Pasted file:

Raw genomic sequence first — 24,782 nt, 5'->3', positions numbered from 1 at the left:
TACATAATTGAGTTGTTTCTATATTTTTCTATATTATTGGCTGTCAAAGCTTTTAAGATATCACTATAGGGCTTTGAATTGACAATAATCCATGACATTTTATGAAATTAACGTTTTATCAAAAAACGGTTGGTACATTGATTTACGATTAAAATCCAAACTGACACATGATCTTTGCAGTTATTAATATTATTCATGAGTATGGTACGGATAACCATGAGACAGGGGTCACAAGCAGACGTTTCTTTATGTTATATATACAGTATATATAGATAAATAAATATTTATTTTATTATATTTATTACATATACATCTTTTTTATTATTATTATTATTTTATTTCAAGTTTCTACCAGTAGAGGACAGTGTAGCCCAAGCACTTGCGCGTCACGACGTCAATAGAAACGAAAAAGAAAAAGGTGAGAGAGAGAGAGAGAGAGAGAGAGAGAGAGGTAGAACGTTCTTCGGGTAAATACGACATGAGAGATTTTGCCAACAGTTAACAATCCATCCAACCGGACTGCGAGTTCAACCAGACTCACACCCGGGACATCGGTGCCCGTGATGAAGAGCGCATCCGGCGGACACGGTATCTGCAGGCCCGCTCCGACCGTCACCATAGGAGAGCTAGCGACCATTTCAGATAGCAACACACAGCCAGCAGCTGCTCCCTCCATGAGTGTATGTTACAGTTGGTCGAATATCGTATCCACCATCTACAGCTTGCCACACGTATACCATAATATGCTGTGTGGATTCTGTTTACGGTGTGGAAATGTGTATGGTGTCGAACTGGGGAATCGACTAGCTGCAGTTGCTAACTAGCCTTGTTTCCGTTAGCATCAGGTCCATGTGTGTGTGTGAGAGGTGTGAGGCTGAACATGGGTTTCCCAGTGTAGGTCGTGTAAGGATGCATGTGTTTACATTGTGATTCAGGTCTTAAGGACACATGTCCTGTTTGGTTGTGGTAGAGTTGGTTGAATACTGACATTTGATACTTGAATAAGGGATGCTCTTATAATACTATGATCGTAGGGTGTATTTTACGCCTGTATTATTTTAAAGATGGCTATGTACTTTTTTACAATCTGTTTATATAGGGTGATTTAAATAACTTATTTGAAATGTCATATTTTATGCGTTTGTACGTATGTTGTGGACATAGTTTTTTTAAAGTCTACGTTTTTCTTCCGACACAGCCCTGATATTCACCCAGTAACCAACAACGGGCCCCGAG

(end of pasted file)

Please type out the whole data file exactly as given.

Raw genomic sequence first — 24,782 nt, 5'->3', positions numbered from 1 at the left:
TACATAATTGAGTTGTTTCTATATTTTTCTATATTATTGGCTGTCAAAGCTTTTAAGATATCACTATAGGGCTTTGAATTGACAATAATCCATGACATTTTATGAAATTAACGTTTTATCAAAAAACGGTTGGTACATTGATTTACGATTAAAATCCAAACTGACACATGATCTTTGCAGTTATTAATATTATTCATGAGTATGGTACGGATAACCATGAGACAGGGGTCACAAGCAGACGTTTCTTTATGTTATATATACAGTATATATAGATAAATAAATATTTATTTTATTATATTTATTACATATACATCTTTTTTATTATTATTATTATTTTATTTCAAGTTTCTACCAGTAGAGGACAGTGTAGCCCAAGCACTTGCGCGTCACGACGTCAATAGAAACGAAAAAGAAAAAGGTGAGAGAGAGAGAGAGAGAGAGAGAGAGAGAGGTAGAACGTTCTTCGGGTAAATACGACATGAGAGATTTTGCCAACAGTTAACAATCCATCCAACCGGACTGCGAGTTCAACCAGACTCACACCCGGGACATCGGTGCCCGTGATGAAGAGCGCATCCGGCGGACACGGTATCTGCAGGCCCGCTCCGACCGTCACCATAGGAGAGCTAGCGACCATTTCAGATAGCAACACACAGCCAGCAGCTGCTCCCTCCATGAGTGTATGTTACAGTTGGTCGAATATCGTATCCACCATCTACAGCTTGCCACACGTATACCATAATATGCTGTGTGGATTCTGTTTACGGTGTGGAAATGTGTATGGTGTCGAACTGGGGAATCGACTAGCTGCAGTTGCTAACTAGCCTTGTTTCCGTTAGCATCAGGTCCATGTGTGTGTGTGAGAGGTGTGAGGCTGAACATGGGTTTCCCAGTGTAGGTCGTGTAAGGATGCATGTGTTTACATTGTGATTCAGGTCTTAAGGACACATGTCCTGTTTGGTTGTGGTAGAGTTGGTTGAATACTGACATTTGATACTTGAATAAGGGATGCTCTTATAATACTATGATCGTAGGGTGTATTTTACGCCTGTATTATTTTAAAGATGGCTATGTACTTTTTTACAATCTGTTTATATAGGGTGATTTAAATAACTTATTTGAAATGTCATATTTTATGCGTTTGTACGTATGTTGTGGACATAGTTTTTTTAAAGTCTACGTTTTTCTTCCGACACAGCCCTGATATTCACCCAGTAACCAACAACGGGCCCCGAG